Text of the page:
For my writing seminar—this might be obvious—I had to speak on behalf of Speedboat. Rather than discuss it in formal terms—plotting, characterization, images—I did some lite archeology to contextualize the writing, culling the traces of other women writers I believe had some impact on its content and style, or were, eventually, impacted by Speedboat on down the line. Eventually these notes/talking points will make a real-life essay!!! Or they won’t. But it’s a shame to have done all that scanning and not dump it on my blarg.
1) Susan Sontag, “On Style,” 1965, Partisan Review. A famous piece—considered performance art pieces, other temporal works of the historic and au currant avant-gardes. Collection, Against Interpretation, dedicated to Paul Thek, an artist who staged live-ins in galleries, orgies in museums, did experimental theatre. “On Style,” like Wilde’s dicta, wants the surface of an art work (this includes writing) to also be its soul. That is, cool, intellectual, and in this majesty of its sensations and knowing, frenzied, delightful. Compare—keep in mind—as we consider the fiction & criticism to come.
2) Gone excerpt featuring Hannah Arendt: This will be a formative experience for Renata—not only because she and Dr. Arendt become friends henceforth—Adler defends Eichmann in Jerusalem: A Report on the Banality of Evil in The New Yorker’s Notes and Comments section, the week after its thrashing in all the major dailies, weekend reviews, and sundry cultural digests. More so because it is an intellectual touchstone. Adler had read On the Origins of Totalitarianism, On Revolution, and Arendt’s other books of political theory & philosophy. This “banality”—here—of evil—crops up, I believe, across Adler’s work.
3) Excerpt of Eichmann and the Holocaust (tiny Penguin Great Ideas reprint of selected New Yorker articles from Arendt’s trial reports, throughout five issues, February-March, 1963). Observe Arendt’s special notice of and play on Eichmann’s “aphasia”—the closeness Arendt reads the man’s words in this trial reportage—which, when Adler goes on to receive her juris doctor from Yale in the 70s, will become something of her own job at The New Yorker, when, in the 80s, she reports on trials across the country.
4) Actual “Banality of Evil” page. Important to consider. A shocking idea. Coolly stated, in Arendt’s typically ultimate, persuasive, and above all ironic style. Refers back to Eichmann’s “elating clichés.” We see that clichés take on the horror. Adler and Hardwick have a great ear for clichés—they are frictives in their fiction, often used to understate or deflate violence and treachery.
5) Refer back to Gone. Editing technique of Adler’s story “Orcas Island,” so named for its misty wiles, off the coast of Washington state. A defense, I believe, of her stories methodical—although loose-seeming—construction.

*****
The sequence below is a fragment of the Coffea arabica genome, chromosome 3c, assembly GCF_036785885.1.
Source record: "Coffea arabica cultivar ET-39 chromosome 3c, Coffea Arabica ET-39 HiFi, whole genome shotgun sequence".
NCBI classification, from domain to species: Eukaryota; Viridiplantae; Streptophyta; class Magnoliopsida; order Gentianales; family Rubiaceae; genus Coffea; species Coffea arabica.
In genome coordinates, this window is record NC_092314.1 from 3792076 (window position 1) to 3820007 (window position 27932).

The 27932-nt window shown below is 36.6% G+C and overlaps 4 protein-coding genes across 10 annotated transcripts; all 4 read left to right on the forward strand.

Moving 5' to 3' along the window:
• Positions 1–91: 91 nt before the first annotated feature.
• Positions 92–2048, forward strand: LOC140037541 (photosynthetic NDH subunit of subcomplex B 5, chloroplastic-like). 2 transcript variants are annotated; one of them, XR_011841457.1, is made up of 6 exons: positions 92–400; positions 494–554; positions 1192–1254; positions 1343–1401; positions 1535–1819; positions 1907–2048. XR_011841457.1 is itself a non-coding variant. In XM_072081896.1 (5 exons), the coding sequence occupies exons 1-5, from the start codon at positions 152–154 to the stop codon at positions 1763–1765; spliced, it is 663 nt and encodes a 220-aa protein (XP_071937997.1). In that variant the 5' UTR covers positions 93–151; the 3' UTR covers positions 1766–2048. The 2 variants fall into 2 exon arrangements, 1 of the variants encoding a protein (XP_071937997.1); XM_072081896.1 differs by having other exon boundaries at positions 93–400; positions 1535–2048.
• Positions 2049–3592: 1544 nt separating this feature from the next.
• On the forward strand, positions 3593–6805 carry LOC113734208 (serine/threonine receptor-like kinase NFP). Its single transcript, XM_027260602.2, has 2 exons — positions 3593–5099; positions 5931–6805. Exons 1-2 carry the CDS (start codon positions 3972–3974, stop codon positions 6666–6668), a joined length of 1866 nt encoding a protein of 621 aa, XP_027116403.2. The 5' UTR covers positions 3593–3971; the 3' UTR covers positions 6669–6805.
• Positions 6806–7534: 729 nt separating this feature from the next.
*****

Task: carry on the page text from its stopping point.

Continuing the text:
6) Into Speedboat. Let’s keep in mind the “banality” trope, and also Sontag’s notice in On Style. We need to see how the gruesome, the horrible, the criminal, is also absurdly comic—and still manic. Barely controlled. Fitfully modulated. Also how Adler does to murder, perhaps, what she criticizes in Arendt—“reflects rather an aesthetic taste than a moral judgment.” Synthesize.
7) “Where the Stress Falls,” pg. 29. Crack Adler’s text back open with Sontag, years later, describing the work of Elizabeth Hardwick’s Sleepless Nights. Note the construction of the last line, versus Adler’s, on pg. 63 of Speedboat. “I particularly like where the stress, the italics, goes.”
8) Further back in “Where the Stress Falls,” pg. 21, a description of exactly this instance again. And more, pg. 15. A theory of affect—the short novel, compressed emotions, the distillate needs speak for larger, longer, less pressing but more felt scenes.
9) And we proceed to Hardwick. American author and critic, co-founder of the venerable New York Review of Books. Married, tumultuously, to the poet Robert Lowell. Sleepless Nights, like Speedboat, is a semi-autobiographical novel, this one about a woman in old age. A literate, well-connected woman. Her life in letters is hinted at. The fragmented style, of Adler, is insisted upon, although Hardwick is truly all her own. (I FUCKING LOVE HARDWICK GAHHH!!!) Still, observe how she narrates the harlotry and eventual death of a young woman she knew back in Lexington, Kentucky.
10) And, jigsaw nearly complete—here is some press on Adler that Hardwick published in her essay “The Sense of the Present: Guilt, Character, and Possibility.” We round again on the twin discourses of the “stylized, dehumanized” and the “banal.” Indeed, these become as virtues to this way of writing—this way of perceiving, and thinking.